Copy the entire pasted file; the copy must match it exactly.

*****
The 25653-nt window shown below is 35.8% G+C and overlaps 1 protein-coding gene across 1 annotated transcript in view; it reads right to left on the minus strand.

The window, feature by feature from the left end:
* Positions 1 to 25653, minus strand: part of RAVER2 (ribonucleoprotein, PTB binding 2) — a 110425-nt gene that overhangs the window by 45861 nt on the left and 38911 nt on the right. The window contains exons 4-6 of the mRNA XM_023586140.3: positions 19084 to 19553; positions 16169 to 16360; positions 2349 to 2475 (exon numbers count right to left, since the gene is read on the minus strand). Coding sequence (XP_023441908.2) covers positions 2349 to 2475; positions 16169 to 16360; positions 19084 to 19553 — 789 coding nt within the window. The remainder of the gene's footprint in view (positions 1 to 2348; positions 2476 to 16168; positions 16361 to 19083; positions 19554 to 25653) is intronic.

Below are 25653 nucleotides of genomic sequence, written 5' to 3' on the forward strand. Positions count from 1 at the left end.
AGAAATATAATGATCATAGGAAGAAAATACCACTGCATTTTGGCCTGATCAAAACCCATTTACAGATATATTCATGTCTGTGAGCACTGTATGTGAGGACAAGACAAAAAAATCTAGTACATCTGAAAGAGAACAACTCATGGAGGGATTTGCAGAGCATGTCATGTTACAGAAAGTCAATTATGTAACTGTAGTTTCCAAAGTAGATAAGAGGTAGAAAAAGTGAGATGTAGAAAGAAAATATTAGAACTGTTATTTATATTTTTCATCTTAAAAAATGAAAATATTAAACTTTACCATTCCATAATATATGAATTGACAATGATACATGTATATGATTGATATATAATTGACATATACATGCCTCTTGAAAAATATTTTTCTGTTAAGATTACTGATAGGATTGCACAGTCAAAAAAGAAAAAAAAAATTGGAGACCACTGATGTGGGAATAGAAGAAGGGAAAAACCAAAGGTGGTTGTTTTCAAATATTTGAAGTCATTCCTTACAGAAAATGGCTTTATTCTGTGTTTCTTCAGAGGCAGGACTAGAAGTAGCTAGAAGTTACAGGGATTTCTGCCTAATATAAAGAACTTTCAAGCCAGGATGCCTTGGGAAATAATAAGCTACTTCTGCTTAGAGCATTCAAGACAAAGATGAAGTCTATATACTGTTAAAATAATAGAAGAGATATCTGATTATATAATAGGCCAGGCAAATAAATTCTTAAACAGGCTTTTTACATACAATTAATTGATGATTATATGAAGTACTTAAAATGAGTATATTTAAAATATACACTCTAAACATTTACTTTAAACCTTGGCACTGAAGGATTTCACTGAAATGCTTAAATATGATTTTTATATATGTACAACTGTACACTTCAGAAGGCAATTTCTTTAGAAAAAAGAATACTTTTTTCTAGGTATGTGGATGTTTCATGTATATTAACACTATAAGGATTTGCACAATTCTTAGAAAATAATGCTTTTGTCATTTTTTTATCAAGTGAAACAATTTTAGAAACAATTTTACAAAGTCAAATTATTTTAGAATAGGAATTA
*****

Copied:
The 25653-nt window shown below is 35.8% G+C and overlaps 1 protein-coding gene across 1 annotated transcript in view; it reads right to left on the minus strand.

The window, feature by feature from the left end:
* Positions 1 to 25653, minus strand: part of RAVER2 (ribonucleoprotein, PTB binding 2) — a 110425-nt gene that overhangs the window by 45861 nt on the left and 38911 nt on the right. The window contains exons 4-6 of the mRNA XM_023586140.3: positions 19084 to 19553; positions 16169 to 16360; positions 2349 to 2475 (exon numbers count right to left, since the gene is read on the minus strand). Coding sequence (XP_023441908.2) covers positions 2349 to 2475; positions 16169 to 16360; positions 19084 to 19553 — 789 coding nt within the window. The remainder of the gene's footprint in view (positions 1 to 2348; positions 2476 to 16168; positions 16361 to 19083; positions 19554 to 25653) is intronic.

Below are 25653 nucleotides of genomic sequence, written 5' to 3' on the forward strand. Positions count from 1 at the left end.
AGAAATATAATGATCATAGGAAGAAAATACCACTGCATTTTGGCCTGATCAAAACCCATTTACAGATATATTCATGTCTGTGAGCACTGTATGTGAGGACAAGACAAAAAAATCTAGTACATCTGAAAGAGAACAACTCATGGAGGGATTTGCAGAGCATGTCATGTTACAGAAAGTCAATTATGTAACTGTAGTTTCCAAAGTAGATAAGAGGTAGAAAAAGTGAGATGTAGAAAGAAAATATTAGAACTGTTATTTATATTTTTCATCTTAAAAAATGAAAATATTAAACTTTACCATTCCATAATATATGAATTGACAATGATACATGTATATGATTGATATATAATTGACATATACATGCCTCTTGAAAAATATTTTTCTGTTAAGATTACTGATAGGATTGCACAGTCAAAAAAGAAAAAAAAAATTGGAGACCACTGATGTGGGAATAGAAGAAGGGAAAAACCAAAGGTGGTTGTTTTCAAATATTTGAAGTCATTCCTTACAGAAAATGGCTTTATTCTGTGTTTCTTCAGAGGCAGGACTAGAAGTAGCTAGAAGTTACAGGGATTTCTGCCTAATATAAAGAACTTTCAAGCCAGGATGCCTTGGGAAATAATAAGCTACTTCTGCTTAGAGCATTCAAGACAAAGATGAAGTCTATATACTGTTAAAATAATAGAAGAGATATCTGATTATATAATAGGCCAGGCAAATAAATTCTTAAACAGGCTTTTTACATACAATTAATTGATGATTATATGAAGTACTTAAAATGAGTATATTTAAAATATACACTCTAAACATTTACTTTAAACCTTGGCACTGAAGGATTTCACTGAAATGCTTAAATATGATTTTTATATATGTACAACTGTACACTTCAGAAGGCAATTTCTTTAGAAAAAAGAATACTTTTTTCTAGGTATGTGGATGTTTCATGTATATTAACACTATAAGGATTTGCACAATTCTTAGAAAATAATGCTTTTGTCATTTTTTTATCAAGTGAAACAATTTTAGAAACAATTTTACAAAGTCAAATTATTTTAGAATAGGAATTA